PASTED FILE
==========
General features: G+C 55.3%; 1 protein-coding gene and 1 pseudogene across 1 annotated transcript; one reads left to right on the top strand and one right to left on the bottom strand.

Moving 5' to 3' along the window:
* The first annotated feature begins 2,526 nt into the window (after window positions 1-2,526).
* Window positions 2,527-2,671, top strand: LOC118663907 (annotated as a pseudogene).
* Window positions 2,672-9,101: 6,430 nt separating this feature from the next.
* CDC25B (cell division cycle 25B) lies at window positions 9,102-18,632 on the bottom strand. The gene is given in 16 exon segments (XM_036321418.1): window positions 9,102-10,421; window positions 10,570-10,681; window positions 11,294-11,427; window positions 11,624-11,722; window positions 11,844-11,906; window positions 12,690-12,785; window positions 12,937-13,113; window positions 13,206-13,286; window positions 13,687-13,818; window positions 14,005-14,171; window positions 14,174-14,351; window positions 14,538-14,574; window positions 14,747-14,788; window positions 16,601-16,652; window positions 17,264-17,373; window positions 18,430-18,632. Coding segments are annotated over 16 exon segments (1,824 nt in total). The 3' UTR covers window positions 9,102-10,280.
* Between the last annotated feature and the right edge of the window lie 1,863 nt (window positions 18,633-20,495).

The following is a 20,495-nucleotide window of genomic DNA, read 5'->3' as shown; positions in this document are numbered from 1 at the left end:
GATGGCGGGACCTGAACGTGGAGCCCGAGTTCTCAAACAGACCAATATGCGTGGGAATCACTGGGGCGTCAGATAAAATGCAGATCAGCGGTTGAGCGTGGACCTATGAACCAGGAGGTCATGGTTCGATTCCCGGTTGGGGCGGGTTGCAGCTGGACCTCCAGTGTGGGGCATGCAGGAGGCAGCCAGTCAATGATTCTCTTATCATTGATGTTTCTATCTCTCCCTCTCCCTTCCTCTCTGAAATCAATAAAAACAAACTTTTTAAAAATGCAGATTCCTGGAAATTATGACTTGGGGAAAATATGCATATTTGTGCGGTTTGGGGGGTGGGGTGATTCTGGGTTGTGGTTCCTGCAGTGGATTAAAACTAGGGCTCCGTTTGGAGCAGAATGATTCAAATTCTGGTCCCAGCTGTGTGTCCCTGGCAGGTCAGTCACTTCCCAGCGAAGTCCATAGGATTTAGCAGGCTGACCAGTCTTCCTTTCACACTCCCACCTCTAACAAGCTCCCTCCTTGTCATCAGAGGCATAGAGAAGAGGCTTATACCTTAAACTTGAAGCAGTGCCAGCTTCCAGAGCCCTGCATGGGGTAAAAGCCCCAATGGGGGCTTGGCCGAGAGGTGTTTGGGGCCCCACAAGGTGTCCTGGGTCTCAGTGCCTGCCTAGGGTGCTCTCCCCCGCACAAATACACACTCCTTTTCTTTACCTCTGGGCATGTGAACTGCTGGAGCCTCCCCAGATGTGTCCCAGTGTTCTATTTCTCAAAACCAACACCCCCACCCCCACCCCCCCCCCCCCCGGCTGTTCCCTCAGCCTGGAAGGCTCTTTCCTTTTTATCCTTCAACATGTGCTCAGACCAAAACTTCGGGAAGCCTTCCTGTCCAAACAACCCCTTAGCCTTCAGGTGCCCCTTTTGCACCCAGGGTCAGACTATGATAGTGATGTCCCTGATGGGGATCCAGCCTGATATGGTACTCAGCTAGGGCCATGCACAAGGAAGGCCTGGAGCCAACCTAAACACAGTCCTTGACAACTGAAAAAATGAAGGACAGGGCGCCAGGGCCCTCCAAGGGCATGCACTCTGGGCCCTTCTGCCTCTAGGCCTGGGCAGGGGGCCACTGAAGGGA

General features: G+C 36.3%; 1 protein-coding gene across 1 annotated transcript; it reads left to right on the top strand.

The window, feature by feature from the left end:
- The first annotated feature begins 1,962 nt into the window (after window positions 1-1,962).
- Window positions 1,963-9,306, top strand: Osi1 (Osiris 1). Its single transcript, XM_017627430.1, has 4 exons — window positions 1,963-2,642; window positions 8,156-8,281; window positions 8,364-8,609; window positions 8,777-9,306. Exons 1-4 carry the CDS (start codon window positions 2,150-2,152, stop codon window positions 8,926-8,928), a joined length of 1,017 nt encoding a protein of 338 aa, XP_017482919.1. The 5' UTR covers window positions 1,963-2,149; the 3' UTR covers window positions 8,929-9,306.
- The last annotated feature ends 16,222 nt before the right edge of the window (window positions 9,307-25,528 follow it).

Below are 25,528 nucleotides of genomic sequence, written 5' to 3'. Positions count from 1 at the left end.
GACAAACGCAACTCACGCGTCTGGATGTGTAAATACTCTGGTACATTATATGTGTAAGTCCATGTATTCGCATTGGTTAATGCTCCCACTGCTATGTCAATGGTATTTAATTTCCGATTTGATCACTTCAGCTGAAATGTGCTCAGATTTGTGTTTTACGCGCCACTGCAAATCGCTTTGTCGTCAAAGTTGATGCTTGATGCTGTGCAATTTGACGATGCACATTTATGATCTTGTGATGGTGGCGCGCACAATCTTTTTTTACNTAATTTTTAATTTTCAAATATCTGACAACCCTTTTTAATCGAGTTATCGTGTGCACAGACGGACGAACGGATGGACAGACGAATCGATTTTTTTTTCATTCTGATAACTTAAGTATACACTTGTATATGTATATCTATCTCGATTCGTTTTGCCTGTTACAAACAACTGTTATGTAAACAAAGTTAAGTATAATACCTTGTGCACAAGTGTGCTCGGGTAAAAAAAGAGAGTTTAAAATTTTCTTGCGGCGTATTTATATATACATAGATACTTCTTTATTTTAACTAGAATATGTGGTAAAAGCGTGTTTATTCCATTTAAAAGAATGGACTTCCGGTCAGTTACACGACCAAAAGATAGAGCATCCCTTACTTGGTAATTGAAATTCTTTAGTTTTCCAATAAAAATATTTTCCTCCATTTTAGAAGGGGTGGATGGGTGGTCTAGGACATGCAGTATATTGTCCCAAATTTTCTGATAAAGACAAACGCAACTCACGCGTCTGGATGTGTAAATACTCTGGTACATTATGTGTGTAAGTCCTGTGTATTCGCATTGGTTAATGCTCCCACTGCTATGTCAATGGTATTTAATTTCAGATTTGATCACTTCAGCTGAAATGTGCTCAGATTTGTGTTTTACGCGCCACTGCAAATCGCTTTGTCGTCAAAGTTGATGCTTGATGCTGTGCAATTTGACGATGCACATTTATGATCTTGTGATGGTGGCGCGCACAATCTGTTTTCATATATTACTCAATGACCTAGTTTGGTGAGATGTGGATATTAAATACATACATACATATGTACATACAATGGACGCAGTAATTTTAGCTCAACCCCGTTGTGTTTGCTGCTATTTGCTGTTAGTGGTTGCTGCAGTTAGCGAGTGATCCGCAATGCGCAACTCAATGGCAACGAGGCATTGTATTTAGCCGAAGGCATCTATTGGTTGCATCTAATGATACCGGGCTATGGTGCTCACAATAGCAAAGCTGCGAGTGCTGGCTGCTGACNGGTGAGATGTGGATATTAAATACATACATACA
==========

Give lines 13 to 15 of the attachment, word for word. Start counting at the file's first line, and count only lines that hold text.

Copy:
- Window positions 1,963-9,306, top strand: Osi1 (Osiris 1). Its single transcript, XM_017627430.1, has 4 exons — window positions 1,963-2,642; window positions 8,156-8,281; window positions 8,364-8,609; window positions 8,777-9,306. Exons 1-4 carry the CDS (start codon window positions 2,150-2,152, stop codon window positions 8,926-8,928), a joined length of 1,017 nt encoding a protein of 338 aa, XP_017482919.1. The 5' UTR covers window positions 1,963-2,149; the 3' UTR covers window positions 8,929-9,306.
- The last annotated feature ends 16,222 nt before the right edge of the window (window positions 9,307-25,528 follow it).

Below are 25,528 nucleotides of genomic sequence, written 5' to 3'. Positions count from 1 at the left end.